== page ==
Which organizations have issued guidelines for cervical cancer screening?

Updated: Feb 12, 2019
  • Author: Cecelia H Boardman, MD; Chief Editor: Warner K Huh, MD  more...
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Guidelines on cervical cancer screening have been issued by the following organizations:

  • American Cancer Society (ACS)
  • American Congress of Obstetrics and Gynecology (ACOG)
  • American College of Physicians (ACP)
  • American Society of Clinical Pathology (ASCP)
  • American Society of Colposcopy and Cervical Pathology (ASCCP)
  • U.S. Preventive Services Task Force (USPSTF)

In May 2012, the ACS, the ASCCP, and the ASCP issued joint guidelines for cervical cancer screening, [3] followed shortly thereafter by updated guidelines from the USPSTF, whose recommendations are consistent with those of the ACS, ASCCP, and ASCP. [4] In November 2012, ACOG issued new screening guidelines that were also consistent with the recommendations of these groups. [2] In April 2015, the ACP issued best practice advice on cervical cancer screening in average-risk women; the recommendations were supported by ACOG and endorsed by ASCP. Screening recommendations for specific patient groups are as follows [3, 4, 2] :

Table 1. Cervical Cancer Screening Recommendations

Table. 1 (Open Table in a new window)

Patient Status

Recommended Screening Method


< 21 years old

No screening

 Sexual history is not a consideration

21-29 years old

Cytology alone every 3 years


30-65 years old

Preferred: HPV and cytology co-testing every 5 years

Acceptable: Cytology alone every 3 years


>65 years old

Screening can be discontinued after either three consecutive negative cytology tests or two negative cytology and HPV tests within 10 years, provided the most recent test was within 5 years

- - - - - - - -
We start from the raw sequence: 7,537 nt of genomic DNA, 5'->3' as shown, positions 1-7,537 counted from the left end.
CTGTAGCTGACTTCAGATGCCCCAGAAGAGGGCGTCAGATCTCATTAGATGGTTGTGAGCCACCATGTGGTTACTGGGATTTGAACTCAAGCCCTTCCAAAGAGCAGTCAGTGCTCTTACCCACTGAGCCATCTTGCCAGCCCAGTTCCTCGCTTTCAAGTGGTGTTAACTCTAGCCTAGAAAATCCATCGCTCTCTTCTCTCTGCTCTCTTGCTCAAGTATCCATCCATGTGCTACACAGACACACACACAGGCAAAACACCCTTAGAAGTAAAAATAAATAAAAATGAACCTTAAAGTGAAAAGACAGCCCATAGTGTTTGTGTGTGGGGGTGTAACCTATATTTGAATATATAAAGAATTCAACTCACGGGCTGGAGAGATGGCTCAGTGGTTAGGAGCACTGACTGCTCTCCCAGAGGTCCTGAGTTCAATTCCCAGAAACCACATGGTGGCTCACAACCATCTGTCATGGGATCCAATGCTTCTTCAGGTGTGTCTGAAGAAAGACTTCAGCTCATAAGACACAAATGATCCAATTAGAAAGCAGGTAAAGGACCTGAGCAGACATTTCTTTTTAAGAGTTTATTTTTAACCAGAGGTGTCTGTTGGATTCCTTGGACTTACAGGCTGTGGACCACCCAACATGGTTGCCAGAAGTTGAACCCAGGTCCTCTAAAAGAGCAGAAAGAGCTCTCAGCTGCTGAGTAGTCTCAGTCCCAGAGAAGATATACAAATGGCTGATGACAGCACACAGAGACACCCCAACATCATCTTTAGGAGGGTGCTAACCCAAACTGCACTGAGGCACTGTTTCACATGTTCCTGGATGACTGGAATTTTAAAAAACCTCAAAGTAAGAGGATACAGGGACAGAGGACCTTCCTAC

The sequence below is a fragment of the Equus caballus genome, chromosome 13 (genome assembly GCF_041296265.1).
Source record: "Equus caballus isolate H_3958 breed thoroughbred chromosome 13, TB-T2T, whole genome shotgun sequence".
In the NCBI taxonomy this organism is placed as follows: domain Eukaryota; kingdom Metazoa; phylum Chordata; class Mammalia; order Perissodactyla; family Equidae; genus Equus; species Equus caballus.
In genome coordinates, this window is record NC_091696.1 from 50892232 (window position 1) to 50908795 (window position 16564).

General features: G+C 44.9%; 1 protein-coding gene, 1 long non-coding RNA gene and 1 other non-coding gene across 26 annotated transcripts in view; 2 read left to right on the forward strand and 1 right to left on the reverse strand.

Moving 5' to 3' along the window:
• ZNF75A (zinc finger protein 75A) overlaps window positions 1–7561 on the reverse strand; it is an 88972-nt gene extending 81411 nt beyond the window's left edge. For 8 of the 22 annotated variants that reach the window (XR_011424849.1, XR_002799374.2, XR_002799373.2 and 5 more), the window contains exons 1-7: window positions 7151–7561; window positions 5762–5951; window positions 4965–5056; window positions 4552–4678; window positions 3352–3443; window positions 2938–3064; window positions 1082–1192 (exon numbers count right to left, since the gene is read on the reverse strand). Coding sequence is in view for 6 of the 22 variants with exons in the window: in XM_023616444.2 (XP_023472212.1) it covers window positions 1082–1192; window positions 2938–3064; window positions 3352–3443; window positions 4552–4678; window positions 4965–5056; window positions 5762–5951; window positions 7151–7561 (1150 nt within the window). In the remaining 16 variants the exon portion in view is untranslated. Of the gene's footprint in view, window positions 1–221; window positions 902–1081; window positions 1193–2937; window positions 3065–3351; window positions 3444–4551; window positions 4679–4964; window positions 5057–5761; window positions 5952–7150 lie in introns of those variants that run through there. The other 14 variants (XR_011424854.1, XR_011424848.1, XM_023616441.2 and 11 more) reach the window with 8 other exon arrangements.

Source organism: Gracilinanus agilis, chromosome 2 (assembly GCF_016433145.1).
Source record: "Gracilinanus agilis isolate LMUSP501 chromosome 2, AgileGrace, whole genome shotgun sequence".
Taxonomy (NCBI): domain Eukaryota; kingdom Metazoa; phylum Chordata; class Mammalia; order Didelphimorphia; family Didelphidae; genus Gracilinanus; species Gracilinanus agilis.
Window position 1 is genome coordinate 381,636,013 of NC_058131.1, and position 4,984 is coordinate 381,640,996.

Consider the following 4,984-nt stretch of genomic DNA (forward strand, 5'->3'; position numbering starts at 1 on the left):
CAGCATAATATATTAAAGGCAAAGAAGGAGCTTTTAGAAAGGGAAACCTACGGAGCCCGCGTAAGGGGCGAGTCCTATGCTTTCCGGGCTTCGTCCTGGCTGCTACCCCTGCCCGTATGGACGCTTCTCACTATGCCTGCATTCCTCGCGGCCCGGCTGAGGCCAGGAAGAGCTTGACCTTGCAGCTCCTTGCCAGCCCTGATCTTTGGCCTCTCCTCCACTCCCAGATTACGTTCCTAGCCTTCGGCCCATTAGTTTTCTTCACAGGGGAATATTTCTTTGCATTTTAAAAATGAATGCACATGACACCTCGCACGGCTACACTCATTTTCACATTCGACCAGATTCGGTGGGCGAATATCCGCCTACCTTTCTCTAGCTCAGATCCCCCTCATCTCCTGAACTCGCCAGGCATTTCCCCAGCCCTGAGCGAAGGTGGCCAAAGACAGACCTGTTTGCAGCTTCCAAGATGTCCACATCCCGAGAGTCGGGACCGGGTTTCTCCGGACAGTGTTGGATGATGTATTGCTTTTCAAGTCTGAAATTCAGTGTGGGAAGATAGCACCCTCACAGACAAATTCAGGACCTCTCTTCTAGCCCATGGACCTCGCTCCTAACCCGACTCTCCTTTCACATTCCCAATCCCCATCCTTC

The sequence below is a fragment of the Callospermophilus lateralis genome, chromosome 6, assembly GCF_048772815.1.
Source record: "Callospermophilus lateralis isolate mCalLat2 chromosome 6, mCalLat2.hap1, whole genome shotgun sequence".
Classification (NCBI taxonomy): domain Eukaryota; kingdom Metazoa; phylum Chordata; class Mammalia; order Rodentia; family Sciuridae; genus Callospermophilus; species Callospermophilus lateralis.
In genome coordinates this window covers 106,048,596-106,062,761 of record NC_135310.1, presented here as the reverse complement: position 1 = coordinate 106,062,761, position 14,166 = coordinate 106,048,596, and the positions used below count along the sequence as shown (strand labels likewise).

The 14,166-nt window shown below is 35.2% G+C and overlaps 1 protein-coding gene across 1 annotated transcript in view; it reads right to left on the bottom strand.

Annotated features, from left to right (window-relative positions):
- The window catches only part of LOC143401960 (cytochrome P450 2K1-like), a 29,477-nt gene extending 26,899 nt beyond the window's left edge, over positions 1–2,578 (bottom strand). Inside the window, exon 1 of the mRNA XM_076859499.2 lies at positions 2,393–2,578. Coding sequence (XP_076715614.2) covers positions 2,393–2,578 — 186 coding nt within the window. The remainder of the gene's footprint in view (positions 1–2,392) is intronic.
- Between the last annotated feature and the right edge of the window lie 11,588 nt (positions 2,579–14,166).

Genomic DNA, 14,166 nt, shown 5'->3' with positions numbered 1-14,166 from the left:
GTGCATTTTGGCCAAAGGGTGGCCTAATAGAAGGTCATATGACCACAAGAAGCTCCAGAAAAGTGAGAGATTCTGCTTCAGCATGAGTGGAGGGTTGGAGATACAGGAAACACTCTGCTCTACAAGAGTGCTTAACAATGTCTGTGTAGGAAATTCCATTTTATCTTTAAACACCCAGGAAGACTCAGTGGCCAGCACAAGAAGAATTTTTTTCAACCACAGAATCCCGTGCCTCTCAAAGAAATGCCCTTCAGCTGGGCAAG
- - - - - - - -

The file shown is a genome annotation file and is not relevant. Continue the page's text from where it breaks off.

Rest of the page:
Women with a history of cervical intraepithelial neoplasia (CIN) 2, CIN 3, or adenocarcinoma in situ should continue routine age-based screening for at least 20 years

After total hysterectomy

No screening necessary

Applies to women without a cervix and without a history of CIN 2, CIN 3, adenocarcinoma in situ, or cancer in the past 20 years

After HPV vaccination

Follow the same age-specific recommendations as unvaccinated women


Although current guidelines advise against performing HPV testing in women younger than 30 years of age, and do not recommend HPV testing alone for primary cervical cancer screening, a growing body of evidence calls these recommendations into question. In April 2015, a panel of experts that included representatives from seven relevant organizations issued interim guidance that supports primary HPV testing as a reasonable technique for cervical cancer screening. [105]

The USPSTF updated their draft recommendations in 2017 and 2018 to recommend high-risk HPV testing alone every 5 years as an alternative to cytology screening alone every 3 years in women 30 years of age and older; or cotesting every5 years. [56, 113]

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